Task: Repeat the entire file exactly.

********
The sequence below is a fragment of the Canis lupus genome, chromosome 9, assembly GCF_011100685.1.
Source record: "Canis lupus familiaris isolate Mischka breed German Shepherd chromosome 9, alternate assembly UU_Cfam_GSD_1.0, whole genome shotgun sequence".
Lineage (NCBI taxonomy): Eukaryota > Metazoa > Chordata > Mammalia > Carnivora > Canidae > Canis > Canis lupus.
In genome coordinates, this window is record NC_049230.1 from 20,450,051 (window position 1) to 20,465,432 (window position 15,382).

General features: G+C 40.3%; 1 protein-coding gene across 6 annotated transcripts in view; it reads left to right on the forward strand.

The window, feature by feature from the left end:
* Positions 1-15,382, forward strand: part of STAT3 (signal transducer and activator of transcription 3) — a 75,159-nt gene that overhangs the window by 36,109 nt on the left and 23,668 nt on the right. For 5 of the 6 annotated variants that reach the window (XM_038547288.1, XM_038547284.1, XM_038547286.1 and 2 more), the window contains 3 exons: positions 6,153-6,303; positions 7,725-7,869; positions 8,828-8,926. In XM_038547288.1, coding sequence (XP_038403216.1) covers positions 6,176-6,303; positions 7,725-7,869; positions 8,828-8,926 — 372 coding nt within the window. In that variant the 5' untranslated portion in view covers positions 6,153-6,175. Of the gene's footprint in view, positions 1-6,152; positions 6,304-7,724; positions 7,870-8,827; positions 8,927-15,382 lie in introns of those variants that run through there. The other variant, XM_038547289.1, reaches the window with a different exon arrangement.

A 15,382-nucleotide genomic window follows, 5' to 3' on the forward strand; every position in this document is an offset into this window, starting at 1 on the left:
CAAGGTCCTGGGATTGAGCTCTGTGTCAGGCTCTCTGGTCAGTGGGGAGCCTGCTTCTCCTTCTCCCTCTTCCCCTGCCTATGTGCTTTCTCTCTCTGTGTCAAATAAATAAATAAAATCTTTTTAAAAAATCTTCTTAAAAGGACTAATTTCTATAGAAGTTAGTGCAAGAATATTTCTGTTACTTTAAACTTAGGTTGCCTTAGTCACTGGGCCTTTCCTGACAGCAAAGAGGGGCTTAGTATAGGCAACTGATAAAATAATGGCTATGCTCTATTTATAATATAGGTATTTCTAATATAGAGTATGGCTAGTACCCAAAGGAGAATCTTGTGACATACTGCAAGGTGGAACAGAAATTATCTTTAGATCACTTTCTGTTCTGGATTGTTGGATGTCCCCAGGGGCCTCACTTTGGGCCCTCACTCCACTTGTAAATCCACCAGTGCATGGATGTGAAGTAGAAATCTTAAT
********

The sequence below is a fragment of the Canis lupus genome, chromosome 9, assembly GCF_011100685.1.
Source record: "Canis lupus familiaris isolate Mischka breed German Shepherd chromosome 9, alternate assembly UU_Cfam_GSD_1.0, whole genome shotgun sequence".
Lineage (NCBI taxonomy): Eukaryota > Metazoa > Chordata > Mammalia > Carnivora > Canidae > Canis > Canis lupus.
In genome coordinates, this window is record NC_049230.1 from 20,450,051 (window position 1) to 20,465,432 (window position 15,382).

General features: G+C 40.3%; 1 protein-coding gene across 6 annotated transcripts in view; it reads left to right on the forward strand.

The window, feature by feature from the left end:
* Positions 1-15,382, forward strand: part of STAT3 (signal transducer and activator of transcription 3) — a 75,159-nt gene that overhangs the window by 36,109 nt on the left and 23,668 nt on the right. For 5 of the 6 annotated variants that reach the window (XM_038547288.1, XM_038547284.1, XM_038547286.1 and 2 more), the window contains 3 exons: positions 6,153-6,303; positions 7,725-7,869; positions 8,828-8,926. In XM_038547288.1, coding sequence (XP_038403216.1) covers positions 6,176-6,303; positions 7,725-7,869; positions 8,828-8,926 — 372 coding nt within the window. In that variant the 5' untranslated portion in view covers positions 6,153-6,175. Of the gene's footprint in view, positions 1-6,152; positions 6,304-7,724; positions 7,870-8,827; positions 8,927-15,382 lie in introns of those variants that run through there. The other variant, XM_038547289.1, reaches the window with a different exon arrangement.

A 15,382-nucleotide genomic window follows, 5' to 3' on the forward strand; every position in this document is an offset into this window, starting at 1 on the left:
CAAGGTCCTGGGATTGAGCTCTGTGTCAGGCTCTCTGGTCAGTGGGGAGCCTGCTTCTCCTTCTCCCTCTTCCCCTGCCTATGTGCTTTCTCTCTCTGTGTCAAATAAATAAATAAAATCTTTTTAAAAAATCTTCTTAAAAGGACTAATTTCTATAGAAGTTAGTGCAAGAATATTTCTGTTACTTTAAACTTAGGTTGCCTTAGTCACTGGGCCTTTCCTGACAGCAAAGAGGGGCTTAGTATAGGCAACTGATAAAATAATGGCTATGCTCTATTTATAATATAGGTATTTCTAATATAGAGTATGGCTAGTACCCAAAGGAGAATCTTGTGACATACTGCAAGGTGGAACAGAAATTATCTTTAGATCACTTTCTGTTCTGGATTGTTGGATGTCCCCAGGGGCCTCACTTTGGGCCCTCACTCCACTTGTAAATCCACCAGTGCATGGATGTGAAGTAGAAATCTTAAT